About half of Ukrainians are counting on an improvement in the situation in the country after the presidential election and believe that the new team of the head of state should be given at least a year to achieve positive results. According to results of a survey conducted by the Sociological Group Rating during the past two weeks of April, 48% of respondents expect an improvement in the situation in the country as a result of presidential elections. Some 25% have no hopes for changes, another 10% expect deterioration. Residents in Ukraine’s southern and eastern regions are the most optimistic, along with younger respondents and supporters of showman and presidential candidate Volodymyr Zelensky.
Half of respondents believe the new president’s team should be given at least a year to show positive results. Despite this, a quarter of respondents want their achievements to appear within six months, another 14% want to see them in three months and 8% are waiting for immediate changes. Among the young respondents, residents of southern and central Ukraine are slightly more than those who are willing to wait a year or more to see the achievements of the work of the future head of state.
Some 28% of respondents are convinced that this election rather united the country. At the same time, 24% believe that the split has intensified. A third of respondents say this presidential election neither split nor united Ukraine. Most of those who see consolidating processes are among Zelensky supporters (38%). Every fifth respondent sees the possibility of a split. But among Poroshenko supporters, one in three predicts division, compared to 17% who predict the country will unite.
Some 76% of respondents say this is normal when their family members, relatives or acquaintances support a different candidate. Despite this, 9% consider this situation to be a mistake, while noting that they will not try to influence the choice. An equal number say they will try to convince their loved ones to change their minds, mostly among Poroshenko’s supporters – 22%.
Sociological Group Rating conducted a survey of electoral attitudes of Ukrainians from April 12 to April 16, 2019 among Ukrainians who are 18 and older. The sample is representative by age, gender, region, and type of settlement. Some 3,000 persons took part via personal formal interview (face-to-face). The margin of error of the survey does not exceed 1.8%.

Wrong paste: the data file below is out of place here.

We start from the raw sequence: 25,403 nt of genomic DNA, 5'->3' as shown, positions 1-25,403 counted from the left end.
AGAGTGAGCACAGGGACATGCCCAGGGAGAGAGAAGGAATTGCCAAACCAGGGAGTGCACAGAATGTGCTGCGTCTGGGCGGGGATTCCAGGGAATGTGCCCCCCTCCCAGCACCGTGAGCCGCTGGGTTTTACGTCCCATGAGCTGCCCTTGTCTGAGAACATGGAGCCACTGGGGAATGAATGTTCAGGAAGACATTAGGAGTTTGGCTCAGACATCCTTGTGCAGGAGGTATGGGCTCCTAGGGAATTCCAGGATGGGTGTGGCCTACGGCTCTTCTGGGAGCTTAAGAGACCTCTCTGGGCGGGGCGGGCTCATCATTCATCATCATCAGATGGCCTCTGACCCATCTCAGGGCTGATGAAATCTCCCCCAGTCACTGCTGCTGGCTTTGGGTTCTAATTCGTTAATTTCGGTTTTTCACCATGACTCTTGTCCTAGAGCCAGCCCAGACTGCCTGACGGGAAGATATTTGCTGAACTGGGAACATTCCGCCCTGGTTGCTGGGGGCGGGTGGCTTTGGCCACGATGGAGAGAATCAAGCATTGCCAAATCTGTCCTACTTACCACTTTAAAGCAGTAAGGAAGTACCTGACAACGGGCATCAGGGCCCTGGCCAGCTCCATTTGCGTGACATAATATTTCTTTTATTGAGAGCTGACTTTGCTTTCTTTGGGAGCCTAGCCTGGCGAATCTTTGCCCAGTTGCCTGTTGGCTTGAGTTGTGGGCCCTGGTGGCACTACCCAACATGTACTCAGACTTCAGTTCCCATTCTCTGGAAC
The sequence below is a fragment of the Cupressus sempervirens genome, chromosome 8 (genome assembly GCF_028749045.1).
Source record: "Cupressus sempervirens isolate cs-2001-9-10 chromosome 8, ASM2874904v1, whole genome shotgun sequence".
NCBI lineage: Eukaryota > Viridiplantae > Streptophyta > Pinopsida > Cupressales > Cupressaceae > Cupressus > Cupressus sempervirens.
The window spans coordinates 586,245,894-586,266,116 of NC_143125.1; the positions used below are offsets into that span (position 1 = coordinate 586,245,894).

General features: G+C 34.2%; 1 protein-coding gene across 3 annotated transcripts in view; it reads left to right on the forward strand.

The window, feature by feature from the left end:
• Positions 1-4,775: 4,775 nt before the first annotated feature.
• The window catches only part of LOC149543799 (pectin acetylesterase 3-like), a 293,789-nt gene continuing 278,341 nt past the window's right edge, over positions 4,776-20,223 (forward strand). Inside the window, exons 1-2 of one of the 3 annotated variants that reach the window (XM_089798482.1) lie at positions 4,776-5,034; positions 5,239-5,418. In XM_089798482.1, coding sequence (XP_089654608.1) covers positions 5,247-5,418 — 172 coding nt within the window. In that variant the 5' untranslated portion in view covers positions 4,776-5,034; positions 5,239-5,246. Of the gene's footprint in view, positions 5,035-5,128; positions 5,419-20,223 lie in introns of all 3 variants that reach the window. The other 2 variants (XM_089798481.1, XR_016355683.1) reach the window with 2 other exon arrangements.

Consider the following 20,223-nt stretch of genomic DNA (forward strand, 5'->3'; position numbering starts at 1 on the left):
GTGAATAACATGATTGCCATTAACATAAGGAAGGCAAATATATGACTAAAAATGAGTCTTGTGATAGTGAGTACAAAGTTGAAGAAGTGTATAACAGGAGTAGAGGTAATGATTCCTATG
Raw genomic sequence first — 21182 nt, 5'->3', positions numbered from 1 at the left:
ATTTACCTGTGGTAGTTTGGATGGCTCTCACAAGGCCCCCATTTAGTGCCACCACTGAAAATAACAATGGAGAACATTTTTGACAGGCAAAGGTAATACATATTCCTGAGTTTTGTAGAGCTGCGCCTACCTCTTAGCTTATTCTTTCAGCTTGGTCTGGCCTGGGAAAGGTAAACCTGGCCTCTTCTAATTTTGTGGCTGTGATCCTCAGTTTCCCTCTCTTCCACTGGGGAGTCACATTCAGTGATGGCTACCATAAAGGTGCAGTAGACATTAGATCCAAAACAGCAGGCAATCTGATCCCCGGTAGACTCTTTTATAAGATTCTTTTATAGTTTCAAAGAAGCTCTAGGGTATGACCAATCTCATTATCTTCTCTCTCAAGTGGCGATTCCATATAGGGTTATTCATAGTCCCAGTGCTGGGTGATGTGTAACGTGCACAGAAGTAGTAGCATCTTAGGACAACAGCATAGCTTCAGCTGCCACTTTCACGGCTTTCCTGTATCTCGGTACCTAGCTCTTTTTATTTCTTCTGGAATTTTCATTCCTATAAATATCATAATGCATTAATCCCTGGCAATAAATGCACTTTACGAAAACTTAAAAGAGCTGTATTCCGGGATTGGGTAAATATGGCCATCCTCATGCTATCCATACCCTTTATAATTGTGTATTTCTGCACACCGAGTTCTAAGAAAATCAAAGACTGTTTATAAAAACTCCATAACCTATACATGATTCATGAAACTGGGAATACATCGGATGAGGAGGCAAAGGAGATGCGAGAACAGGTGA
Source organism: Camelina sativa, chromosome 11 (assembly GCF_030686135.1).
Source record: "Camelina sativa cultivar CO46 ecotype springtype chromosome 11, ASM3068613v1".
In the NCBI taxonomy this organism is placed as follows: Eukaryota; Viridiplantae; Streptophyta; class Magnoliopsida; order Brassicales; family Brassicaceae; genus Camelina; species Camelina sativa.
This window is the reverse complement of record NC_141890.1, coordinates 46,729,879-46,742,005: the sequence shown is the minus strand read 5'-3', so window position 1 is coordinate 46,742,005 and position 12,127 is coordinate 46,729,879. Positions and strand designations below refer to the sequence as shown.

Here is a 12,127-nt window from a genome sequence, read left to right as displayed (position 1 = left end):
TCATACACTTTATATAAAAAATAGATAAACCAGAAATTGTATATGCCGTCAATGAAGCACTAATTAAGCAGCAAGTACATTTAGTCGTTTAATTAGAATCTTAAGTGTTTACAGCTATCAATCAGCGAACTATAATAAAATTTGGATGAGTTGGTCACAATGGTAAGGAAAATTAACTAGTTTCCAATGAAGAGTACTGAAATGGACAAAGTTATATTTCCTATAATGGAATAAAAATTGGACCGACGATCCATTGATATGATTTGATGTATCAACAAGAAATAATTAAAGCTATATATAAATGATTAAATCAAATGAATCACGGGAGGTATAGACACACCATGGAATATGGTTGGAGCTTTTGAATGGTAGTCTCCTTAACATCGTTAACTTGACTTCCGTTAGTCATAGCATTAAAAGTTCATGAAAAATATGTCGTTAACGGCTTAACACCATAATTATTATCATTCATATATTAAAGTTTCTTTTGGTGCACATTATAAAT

The income of the population of Ukraine in 2018 amounted to UAH 3.22 trillion, expenses to UAH 3.202 trillion, while the savings of Ukrainians rose by UAH 16.8 billion, the State Statistics Service has reported.
According to its data, disposable income, which can be used to purchase goods and pay for services, over this period grew by 21.9%.
Disposable income per capita in the third quarter amounted to UAH 57,909, which is 22.5% more than in 2018.
Most people in Russia and Ukraine believe their countries should be independent but have open borders without visas or customs for each other’s citizens, the Levada Analytical Center and the Kyiv International Institute of Sociology (KIIS) said in their joint survey.
The opinion was expressed by 52% of Russians polled by Levada and 48% of Ukrainians polled by KIIS. A total of 25% of Russian respondents and 38% of Ukrainian respondents disagreed.
Seventeen percent of polled Russians and 4% of polled Ukrainians said they wanted Russia and Ukraine to be a single state.
The survey showed that people in both countries are well disposed towards each other. Eighty-two percent of polled Russians declared their warm feelings for Ukrainians, including 25% who said their attitude was very good. The percentage stood at 77% and 23%, respectively, in Ukraine.